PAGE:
Message by Cristina Albertin, Regional UNODC Representative for South Asia
26 June 2009: International Day against Drug Abuse and Illicit Trafficking 2009
ational Day against Drug Abuse and Illicit Trafficking is a day that the world has been commemorating since its institution in 1987 by the General Assembly of the member states of the United Nations. The International Day against Drug Abuse and Drug Trafficking is a reminder that drugs continue to be an issue that plague societies in different ways and that we have to be continuously vigilant with regard to its impacts and tremendous harms that they can cause to persons, their families and friends and to societies at large.
The global concern about drug abuse and illicit trafficking has gained momentum over the years. People who have taken drugs and have become dependent, have shared their stories evidencing, how their initial curiosity for a different experience or a moment of pleasure by trying drugs allowed drugs to take gradually control over their life.
Today's World Drug Day, is a reminder that in effect, drugs can come to control our life. Our slogan of today "Do drugs control your life? Your community? No place for drugs" encapsulates the worldwide resolve to take collective action to reduce and stop drug abuse and trafficking.This year, the Secretary General of the United Nations, Ban Ki Moon reminds us also that the year 2009 marks the centenary of drug control - 100 years since the Opium Commission met in Shanghai to stop an opium epidemic.
In more recent years, the United Nations drug control conventions of 1961, 1971 and 1988 have helped countries allover the world to address the challenge of drug abuse and trafficking .Let's remember that drug abuse can be prevented, treated and controlled. We encourage and urge Member States to upgrade their preventive interventions and to integrate drug treatment into public health programmes with the aim to reduce the demand for drugs and with that contribute to the reduction of the supply of drugs.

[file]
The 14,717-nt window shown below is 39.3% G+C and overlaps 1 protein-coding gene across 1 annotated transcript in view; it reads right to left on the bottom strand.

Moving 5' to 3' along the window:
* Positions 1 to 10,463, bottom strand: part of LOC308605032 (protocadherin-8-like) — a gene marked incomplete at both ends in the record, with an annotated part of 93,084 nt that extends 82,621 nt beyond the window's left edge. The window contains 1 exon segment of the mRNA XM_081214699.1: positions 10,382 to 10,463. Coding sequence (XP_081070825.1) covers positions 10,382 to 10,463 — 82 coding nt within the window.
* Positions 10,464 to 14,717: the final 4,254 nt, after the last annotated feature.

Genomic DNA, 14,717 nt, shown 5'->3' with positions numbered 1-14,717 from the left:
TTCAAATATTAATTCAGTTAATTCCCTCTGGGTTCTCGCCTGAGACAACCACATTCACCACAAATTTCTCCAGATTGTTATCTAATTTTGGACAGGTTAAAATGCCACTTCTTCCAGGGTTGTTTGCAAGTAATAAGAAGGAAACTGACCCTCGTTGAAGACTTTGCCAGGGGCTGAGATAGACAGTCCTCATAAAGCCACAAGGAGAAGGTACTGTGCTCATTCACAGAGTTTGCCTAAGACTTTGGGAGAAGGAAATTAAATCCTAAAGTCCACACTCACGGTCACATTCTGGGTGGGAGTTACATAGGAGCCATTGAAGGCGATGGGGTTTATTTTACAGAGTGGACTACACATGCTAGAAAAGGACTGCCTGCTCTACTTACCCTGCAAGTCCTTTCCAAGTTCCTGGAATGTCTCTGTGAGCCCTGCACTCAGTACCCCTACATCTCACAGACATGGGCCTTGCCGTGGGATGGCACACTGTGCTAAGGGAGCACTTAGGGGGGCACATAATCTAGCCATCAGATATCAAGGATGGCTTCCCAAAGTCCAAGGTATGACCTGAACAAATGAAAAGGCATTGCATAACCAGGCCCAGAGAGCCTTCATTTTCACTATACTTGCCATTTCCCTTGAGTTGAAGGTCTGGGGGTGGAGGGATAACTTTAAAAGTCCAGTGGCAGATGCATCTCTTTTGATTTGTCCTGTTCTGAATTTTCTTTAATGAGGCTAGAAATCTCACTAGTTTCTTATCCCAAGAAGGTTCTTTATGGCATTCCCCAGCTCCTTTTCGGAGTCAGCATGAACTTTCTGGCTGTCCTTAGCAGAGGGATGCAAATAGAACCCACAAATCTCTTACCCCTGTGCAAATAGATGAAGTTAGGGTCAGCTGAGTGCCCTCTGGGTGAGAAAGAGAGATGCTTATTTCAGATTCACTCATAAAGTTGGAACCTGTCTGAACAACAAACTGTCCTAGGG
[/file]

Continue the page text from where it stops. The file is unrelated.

Within the UN system, the World Health Organization and the United Nations Office on Drugs and Crime continue to work with Governments and other partners to scale up drug treatment world-wide.
We also encourage and urge full implementation of the United Nation Convention against Transnational Organized Crime which and the United Nations Convention against Corruption. Also, these universal instruments can help countries greatly in their efforts to prevent and control drug-related crime which is posing a serious security threat in many parts of the world and is undermining development efforts.
Greater development assistance and a strengthening of the rule of law are needed in countries that are vulnerable to the cultivation, production and trafficking of illicit drugs. Absent these essentials, many countries risk or may risk instability and increased levels of violence and corruption facing even greater challenges in reaching the universally agreed upon Millennium Development Goals.
Today, we already have a better understanding of what works and what does not work to contain drug abuse and trafficking, but we still have a long way to go to reduce it significantly. This year's World Drug Report launched by our Office two days ago highlights the need to address the crime angle of the drug issue proportionately, targeting criminal groups which operate large-scale transnational drug networks.
And it also highlights the need to strike the right balance and put health first for those who are already in need of treatment and for those, whose health needs to be preserved, foremost the health of children and adolescents.
On this International Day Against Drug Abuse, let us reaffirm our commitment to jointly prevent and reduce the damage that drugs do our societies and families let us build a healthier and safer world.